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How to test the power output on a wind turbine?

I'm on a team prototyping a water filtration system powered by a Savonius wind turbine; the energy from the spinning turbine is mechanically transferred to a reverse osmosis filter/pump setup. We're doing tests of various blade configurations and are trying to determine the power output by hooking up a small DC motor (1-3V, 5000+ RPM) to the shaft. We're seeing only mW outputs though and were expecting something significantly larger. How do we pick a motor for the job? Do we need to match the RPMs of the motor to the expected RPMs of the shaft (~150)? Any other ideas for testing power? Thanks for any help!

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sam D8 years ago
Maybe overlap the two buckets for better efficiency?

Cheeck out my build's design at:
https://www.instructables.com/id/Build-your-own-Savonius-VAWT-Vertical-Axis-Wind-T/

When they are overlapped I think it helps the air moving in the 'pushed' bucket to exit the concave shape.

Cheers!
jeff-o8 years ago
Perhaps not so cheap to buy, but a bicycle hub motor is designed to operate at that rpm range. Get one that is brushed (instead of brushless) and you can use it as a generator. Make sure you give it a bit of a load or you won't be able to properly test its current output.
lemonie8 years ago
Like other comments you need more load on this. A 12v motor hooked-up to a suitable load might do better than what you've got at the moment. Perhaps you could get a car-cigarette-lighter and a radiator fan-motor for some heavy load? (I can't quite judge how big this is)
But that might be a bit much without strong wind, a large-ish RC car motor perhaps?

L
. An automotive alternator/generator would be an excellent choice. You can get them in sizes from ~50A (~600W) to >200A (>2400W). You will need to use a speed multiplier (pulleys?) to get the alternator speed above ~1500RPM.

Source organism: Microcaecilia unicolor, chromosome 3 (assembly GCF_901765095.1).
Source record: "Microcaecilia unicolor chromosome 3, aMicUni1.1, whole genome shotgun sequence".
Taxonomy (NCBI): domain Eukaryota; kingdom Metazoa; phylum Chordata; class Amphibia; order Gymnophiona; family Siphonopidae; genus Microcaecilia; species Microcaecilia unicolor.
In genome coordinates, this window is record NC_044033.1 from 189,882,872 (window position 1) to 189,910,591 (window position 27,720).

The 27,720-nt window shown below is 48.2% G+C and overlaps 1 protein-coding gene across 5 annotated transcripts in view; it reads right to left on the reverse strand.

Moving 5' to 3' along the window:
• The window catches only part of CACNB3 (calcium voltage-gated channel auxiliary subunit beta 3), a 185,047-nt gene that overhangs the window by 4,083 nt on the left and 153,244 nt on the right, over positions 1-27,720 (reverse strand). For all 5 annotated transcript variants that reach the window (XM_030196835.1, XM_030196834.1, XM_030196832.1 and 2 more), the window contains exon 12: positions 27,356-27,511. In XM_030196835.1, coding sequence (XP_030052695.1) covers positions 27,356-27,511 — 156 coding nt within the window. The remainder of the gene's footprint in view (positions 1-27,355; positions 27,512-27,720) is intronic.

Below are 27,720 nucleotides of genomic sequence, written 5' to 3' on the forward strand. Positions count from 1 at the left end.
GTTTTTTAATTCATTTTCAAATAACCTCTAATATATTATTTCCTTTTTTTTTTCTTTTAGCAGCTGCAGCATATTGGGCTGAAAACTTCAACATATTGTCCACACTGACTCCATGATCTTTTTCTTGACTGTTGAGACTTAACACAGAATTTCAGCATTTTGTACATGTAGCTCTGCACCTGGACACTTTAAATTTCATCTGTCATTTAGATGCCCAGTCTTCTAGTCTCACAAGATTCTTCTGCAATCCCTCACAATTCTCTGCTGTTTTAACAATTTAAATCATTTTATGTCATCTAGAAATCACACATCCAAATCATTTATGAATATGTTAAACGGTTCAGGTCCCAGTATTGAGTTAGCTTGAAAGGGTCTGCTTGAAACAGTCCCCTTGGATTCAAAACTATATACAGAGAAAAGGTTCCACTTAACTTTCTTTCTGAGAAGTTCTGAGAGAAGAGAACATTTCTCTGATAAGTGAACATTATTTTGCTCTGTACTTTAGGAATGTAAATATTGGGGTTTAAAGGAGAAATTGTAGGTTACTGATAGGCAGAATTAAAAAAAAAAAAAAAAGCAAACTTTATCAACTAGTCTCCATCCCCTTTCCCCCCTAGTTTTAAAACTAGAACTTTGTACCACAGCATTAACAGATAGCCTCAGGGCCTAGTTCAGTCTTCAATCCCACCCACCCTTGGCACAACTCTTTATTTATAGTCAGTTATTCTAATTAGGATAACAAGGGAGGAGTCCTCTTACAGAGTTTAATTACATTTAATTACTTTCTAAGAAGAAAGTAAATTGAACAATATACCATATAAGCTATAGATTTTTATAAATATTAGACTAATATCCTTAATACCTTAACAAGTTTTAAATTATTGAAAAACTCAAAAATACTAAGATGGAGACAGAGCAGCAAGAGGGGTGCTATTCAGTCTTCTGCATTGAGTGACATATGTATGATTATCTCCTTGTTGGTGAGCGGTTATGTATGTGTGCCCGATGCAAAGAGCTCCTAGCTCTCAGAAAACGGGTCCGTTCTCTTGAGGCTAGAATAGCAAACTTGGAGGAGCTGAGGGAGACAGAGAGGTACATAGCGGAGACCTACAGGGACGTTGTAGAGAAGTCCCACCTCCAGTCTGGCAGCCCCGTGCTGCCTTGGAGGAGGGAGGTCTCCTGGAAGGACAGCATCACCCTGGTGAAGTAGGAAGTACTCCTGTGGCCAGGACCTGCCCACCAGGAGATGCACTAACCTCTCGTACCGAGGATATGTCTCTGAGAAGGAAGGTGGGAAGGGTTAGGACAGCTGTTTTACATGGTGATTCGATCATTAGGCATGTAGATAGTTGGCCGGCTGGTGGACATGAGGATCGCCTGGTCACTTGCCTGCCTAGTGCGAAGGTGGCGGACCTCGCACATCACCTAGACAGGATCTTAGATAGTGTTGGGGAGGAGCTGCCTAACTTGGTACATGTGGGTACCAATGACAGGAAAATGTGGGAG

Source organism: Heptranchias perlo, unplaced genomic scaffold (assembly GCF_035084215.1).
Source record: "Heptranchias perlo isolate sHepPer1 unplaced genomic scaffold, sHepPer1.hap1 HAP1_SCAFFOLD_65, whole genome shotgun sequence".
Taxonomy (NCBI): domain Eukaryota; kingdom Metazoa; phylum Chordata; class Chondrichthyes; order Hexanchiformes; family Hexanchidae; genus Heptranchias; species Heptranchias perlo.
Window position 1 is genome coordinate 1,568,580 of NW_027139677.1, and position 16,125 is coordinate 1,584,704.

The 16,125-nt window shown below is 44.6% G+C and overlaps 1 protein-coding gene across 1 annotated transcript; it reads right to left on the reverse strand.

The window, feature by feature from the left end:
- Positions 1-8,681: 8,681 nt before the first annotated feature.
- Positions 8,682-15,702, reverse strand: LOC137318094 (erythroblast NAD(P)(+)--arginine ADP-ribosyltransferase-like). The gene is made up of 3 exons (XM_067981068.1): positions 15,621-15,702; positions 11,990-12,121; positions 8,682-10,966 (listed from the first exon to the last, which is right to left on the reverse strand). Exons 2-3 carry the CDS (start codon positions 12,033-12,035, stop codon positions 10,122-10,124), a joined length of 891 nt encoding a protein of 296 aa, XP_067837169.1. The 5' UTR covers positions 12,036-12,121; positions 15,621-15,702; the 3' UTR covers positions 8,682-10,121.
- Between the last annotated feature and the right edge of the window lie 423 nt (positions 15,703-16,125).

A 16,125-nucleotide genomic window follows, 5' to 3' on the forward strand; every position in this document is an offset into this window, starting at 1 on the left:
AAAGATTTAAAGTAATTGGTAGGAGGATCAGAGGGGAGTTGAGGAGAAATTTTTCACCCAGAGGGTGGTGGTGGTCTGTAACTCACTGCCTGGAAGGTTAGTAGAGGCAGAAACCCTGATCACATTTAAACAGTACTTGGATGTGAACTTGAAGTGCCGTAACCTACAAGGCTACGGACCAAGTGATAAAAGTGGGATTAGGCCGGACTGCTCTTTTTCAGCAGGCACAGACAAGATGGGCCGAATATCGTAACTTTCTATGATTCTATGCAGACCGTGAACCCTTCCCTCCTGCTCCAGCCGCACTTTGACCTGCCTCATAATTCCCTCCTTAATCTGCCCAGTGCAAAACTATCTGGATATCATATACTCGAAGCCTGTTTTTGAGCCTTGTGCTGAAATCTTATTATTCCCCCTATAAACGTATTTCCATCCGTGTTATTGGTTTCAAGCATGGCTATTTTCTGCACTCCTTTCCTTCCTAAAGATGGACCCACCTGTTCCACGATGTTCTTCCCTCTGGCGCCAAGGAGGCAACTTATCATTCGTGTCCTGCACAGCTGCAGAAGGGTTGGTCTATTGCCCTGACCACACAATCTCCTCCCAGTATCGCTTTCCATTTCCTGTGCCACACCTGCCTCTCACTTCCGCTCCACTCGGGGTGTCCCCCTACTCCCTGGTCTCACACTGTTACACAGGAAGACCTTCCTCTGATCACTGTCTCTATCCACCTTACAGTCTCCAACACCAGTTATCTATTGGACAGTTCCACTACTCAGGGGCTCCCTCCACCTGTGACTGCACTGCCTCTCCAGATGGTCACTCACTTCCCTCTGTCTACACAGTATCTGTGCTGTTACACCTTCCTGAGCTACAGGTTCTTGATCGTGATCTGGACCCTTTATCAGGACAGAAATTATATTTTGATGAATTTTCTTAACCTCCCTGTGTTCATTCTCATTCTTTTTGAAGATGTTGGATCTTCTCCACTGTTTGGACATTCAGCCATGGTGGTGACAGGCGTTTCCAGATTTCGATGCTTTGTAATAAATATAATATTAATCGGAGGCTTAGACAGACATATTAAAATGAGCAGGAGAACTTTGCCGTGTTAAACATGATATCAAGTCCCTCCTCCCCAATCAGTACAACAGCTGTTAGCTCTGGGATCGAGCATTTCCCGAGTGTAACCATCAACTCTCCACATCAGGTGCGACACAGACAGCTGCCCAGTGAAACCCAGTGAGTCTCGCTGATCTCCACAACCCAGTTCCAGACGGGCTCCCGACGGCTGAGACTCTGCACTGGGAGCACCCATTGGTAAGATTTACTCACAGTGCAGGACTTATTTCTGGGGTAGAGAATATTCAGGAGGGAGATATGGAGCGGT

moisture (author)  NachoMahma8 years ago
Speed-multiplier..yeah ok, that makes sense. Thanks. The automotive generators are going to be a bit too much for our tiny turbine, I believe. Something similar though may be possible.
. How much mechanical load the generator puts on you turbine is dependent on the electrical load (resistor bank) on the generator . If the generator sees a very high resistance, it won't produce much mechanical load. Hook up several high-power resistors in parallel with switches in series with each resistor. No switches on (infinite resistance) = low mechanical load. The more switches you turn on, the greater the load.
. V-belts are usually pretty stiff and may present too much resistance. I'd try a more flexible serpentine belt.
. A clutch may help in getting the turbine up to speed before applying any load.
moisture (author)  lemonie8 years ago
The turbines we're testing are only about 1.5 feet tall. I have a PC fan that I may try; the RC motor's a good idea, thanks!
Yes, the motor speed has to be matched to the rotor speed, however low speed DC motors are uncommon.

Why not just rig couple of pulleys and have it lift a weight as it spins, and time how long it takes to lift the weight a distance. mgh/s (kg*m2/s3) is a watt.

and here's a power curve graph for various turbines
http://redjar.org/jared/projects/windmill/images/gallery/data_pictures/power_output.gif
moisture (author)  Tool Using Animal8 years ago
The pulling-a-string approach was an idea our team tried. It's difficult to create something that engages the weight system when the turbine hits its stable rpm.
i think the overall time (including before it gets to full rpm) still roughly represents the full rpm
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